Diseases From Cat Urine

Cats are great pets, but they need care and care and a clean house. Cleaning cat urine and feces is not the most attractive job but needs to be done, and carefully. Unfortunately, besides the strong, unpleasant smell, your cat’s urine can cause some illness and disease. However, most of these precautions can be easily avoided by using some simple precautions.

Symptoms of cat urine disease:

  • Urinating small amounts
  • Straining to urinate
  • Urinating outside the litter box
  • Blood in the urine
  • Frequent and/or prolonged attempts to urinate
  • Crying out while urinating
  • Excessive licking of the genital area

Note that cats with a blockage of the urethra (a blockage in the urethra, the tube that carries urine from the bladder and out of the body) will also show these signs but will pass slightly or not urinate at all and become increasingly irritating. The male urethra is more often seen obstructed than female cats due to the long narrow urethra. Urethra blockage is an emergency and requires immediate veterinary treatment. (See the urethral obstruction section.)

How is FLUTD diagnosed?
Because FLUTD has many causes, it can be difficult to diagnose. Depending on your cat’s symptoms, your vet will perform a physical examination and will most likely conduct a urinalysis to assess the urine pH and its concentration, the presence of crystals, bleeding, inflammation and infection. If the cause is not yet established, tests such as urine implantation, x-ray work, blood work, and additional urine tests may be recommended.

What are the causes of FLUTD?

Urine count (urinary stones) Factors such as emotional or environmental stress, multi-cat families, and sudden changes in the daily routine may also increase the risk of a cat developing. One possible reason for FLUTD is the formation of urinary stones, also called urine stones, in the bladder and/or urethra. These are groups of minerals that form in the urinary tract of cats. X-rays or ultrasound is usually necessary to diagnose urinary stones. The most common urine stones are calcium oxalate and struvite (magnesium ammonium phosphate).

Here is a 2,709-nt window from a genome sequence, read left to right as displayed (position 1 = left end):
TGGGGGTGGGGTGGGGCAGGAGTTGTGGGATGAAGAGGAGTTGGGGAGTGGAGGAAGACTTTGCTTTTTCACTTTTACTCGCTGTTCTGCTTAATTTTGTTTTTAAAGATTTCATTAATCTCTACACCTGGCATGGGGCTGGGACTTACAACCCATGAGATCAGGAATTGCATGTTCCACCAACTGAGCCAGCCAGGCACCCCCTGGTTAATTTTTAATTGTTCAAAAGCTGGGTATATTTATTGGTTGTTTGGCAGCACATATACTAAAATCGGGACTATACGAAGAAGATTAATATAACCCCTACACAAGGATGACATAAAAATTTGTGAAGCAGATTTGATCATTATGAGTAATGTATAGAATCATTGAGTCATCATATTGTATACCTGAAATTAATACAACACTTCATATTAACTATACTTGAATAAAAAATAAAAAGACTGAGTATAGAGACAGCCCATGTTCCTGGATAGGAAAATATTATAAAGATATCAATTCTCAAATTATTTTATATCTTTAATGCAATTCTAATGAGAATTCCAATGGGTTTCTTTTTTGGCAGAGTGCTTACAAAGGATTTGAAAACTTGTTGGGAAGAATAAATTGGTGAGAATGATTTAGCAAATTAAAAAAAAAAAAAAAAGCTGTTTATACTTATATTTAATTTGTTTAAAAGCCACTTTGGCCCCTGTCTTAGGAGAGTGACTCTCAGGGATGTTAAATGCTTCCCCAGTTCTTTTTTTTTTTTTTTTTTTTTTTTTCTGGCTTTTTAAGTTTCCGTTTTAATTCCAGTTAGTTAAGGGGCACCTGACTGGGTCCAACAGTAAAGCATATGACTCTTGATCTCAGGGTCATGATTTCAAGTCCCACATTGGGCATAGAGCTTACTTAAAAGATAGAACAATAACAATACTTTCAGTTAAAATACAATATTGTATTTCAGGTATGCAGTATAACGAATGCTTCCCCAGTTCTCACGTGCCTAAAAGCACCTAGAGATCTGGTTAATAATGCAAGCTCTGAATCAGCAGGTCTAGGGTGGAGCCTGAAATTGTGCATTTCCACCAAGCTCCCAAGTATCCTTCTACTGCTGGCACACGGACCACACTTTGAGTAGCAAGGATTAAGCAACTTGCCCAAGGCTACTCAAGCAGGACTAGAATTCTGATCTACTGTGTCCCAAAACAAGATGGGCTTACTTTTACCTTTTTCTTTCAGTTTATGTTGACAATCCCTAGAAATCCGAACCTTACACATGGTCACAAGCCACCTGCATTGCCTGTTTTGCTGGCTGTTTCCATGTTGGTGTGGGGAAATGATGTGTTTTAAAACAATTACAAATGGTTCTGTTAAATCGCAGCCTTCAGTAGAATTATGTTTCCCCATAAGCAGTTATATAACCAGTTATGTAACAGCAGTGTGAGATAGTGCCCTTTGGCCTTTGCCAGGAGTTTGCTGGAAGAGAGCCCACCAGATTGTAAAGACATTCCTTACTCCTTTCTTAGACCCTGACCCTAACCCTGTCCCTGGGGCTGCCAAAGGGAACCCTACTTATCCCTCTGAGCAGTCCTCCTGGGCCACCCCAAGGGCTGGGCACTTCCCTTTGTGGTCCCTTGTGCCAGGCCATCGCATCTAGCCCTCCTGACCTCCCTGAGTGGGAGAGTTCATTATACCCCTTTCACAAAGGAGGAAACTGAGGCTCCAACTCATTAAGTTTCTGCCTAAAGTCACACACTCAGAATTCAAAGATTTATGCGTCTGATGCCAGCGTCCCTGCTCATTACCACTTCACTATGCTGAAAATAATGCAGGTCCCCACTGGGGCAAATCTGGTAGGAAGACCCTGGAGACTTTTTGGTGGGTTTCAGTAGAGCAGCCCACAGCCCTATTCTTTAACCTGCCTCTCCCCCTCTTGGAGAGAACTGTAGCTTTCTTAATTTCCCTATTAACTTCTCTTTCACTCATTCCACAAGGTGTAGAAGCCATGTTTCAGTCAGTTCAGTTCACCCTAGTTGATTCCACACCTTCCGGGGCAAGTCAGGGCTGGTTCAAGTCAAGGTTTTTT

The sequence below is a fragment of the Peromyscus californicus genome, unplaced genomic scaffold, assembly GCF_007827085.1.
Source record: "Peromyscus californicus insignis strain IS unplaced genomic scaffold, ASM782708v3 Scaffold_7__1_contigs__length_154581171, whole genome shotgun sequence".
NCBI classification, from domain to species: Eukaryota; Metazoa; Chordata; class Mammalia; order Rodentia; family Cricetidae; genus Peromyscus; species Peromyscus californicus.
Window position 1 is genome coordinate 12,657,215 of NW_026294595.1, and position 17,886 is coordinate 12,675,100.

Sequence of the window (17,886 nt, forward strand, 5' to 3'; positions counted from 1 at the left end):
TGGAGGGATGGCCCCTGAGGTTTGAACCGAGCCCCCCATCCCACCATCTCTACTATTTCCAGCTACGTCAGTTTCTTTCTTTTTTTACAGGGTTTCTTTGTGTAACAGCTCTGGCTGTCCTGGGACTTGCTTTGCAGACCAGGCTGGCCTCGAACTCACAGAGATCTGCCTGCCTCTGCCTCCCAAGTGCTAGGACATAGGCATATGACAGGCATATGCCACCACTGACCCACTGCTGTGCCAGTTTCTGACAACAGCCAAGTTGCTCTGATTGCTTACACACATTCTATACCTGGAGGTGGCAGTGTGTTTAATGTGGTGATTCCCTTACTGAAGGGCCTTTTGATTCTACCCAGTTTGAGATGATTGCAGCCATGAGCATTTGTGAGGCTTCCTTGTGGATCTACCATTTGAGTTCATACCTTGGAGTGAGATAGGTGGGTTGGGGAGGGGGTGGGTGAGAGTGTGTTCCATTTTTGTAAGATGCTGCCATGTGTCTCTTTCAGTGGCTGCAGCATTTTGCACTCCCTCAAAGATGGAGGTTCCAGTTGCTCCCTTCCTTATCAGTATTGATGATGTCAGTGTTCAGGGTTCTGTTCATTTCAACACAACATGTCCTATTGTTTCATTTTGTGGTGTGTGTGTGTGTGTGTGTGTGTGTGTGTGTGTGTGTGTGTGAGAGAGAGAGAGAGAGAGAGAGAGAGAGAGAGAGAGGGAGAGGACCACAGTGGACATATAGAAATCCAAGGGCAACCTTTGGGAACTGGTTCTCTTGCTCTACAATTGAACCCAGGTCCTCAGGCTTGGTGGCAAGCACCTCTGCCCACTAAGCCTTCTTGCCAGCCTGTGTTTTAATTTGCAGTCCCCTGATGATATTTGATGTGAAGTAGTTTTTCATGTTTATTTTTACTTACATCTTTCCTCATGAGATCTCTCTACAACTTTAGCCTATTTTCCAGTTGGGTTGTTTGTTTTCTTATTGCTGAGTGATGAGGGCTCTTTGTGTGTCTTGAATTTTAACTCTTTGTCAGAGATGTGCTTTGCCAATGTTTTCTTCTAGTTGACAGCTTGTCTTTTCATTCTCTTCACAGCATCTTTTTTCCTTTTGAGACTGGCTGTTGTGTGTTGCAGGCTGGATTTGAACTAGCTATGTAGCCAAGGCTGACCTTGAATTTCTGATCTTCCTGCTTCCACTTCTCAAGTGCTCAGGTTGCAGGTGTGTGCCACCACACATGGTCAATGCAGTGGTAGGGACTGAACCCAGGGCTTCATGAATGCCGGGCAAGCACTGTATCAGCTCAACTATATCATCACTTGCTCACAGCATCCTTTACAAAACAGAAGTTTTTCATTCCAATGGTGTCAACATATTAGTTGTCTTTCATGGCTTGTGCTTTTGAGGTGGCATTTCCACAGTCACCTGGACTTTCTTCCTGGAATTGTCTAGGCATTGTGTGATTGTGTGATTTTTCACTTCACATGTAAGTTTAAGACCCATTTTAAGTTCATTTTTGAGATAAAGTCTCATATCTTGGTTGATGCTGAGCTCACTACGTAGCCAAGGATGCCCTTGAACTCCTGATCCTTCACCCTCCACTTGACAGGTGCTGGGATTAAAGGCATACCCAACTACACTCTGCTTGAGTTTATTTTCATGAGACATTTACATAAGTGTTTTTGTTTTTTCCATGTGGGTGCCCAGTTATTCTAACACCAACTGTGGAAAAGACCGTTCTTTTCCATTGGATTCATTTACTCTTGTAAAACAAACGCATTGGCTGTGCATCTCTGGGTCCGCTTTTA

While a special melting stone diet can be prescribed to dissolve strophite stones, calcium oxalate stones must be surgically removed. If the diet fails, or if the stones form again, surgery may also be necessary for Struvite stones. In female cats, it may also be possible for the veterinarian to help the cat pass stones by rinsing her bladder with sterile fluid or removing small stones directly from the bladder using a cystoscope when the cat is under anesthesia. Your vet may then recommend changes in medications or diet after surgery to help prevent their recurrence.

Toxoplasmosis is a disease caused by the parasite Toxoplasma gondii, most commonly found in the waste of outdoor cats, and is particularly dangerous for pregnant women. The parasite can enter the body and cause serious damage to an unborn child, even causing stillbirth or miscarriage. Other side effects include jaundice, eye problems, mental retardation, and deafness. Pregnant women can avoid toxoplasmosis by simply wearing gloves while changing the litter box. If your cat spends a great deal of time outdoors, wash your hands after having contact with the cat as well. Technically, toxoplasmosis is transmitted in feces, but since it is difficult to separate feces from urine in a litter box, precautions should be taken when dealing with either.

Cat urine will not cause asthma, however, the ammonia present in the urine can trigger asthma attacks. People with asthma can still own cats but they need to be quite vigilant about keeping the litter box clean. Those with asthma should take extra precautions when cleaning up cat urine and feces. Wearing gloves and a mask will reduce the chances of ammonia entering your system and triggering an attack.

Lung Irritation and Bronchitis
Generally, people that have healthy immune systems are not made ill by breathing in the ammonia in cat urine. However, people with allergies or weakened immune systems can suffer irritation in the lungs and even bronchitis if the exposure is long-term or extreme. For those with weakened immune systems even breathing in small amounts of a cat, urine can lead to fits of coughing and difficulty breathing.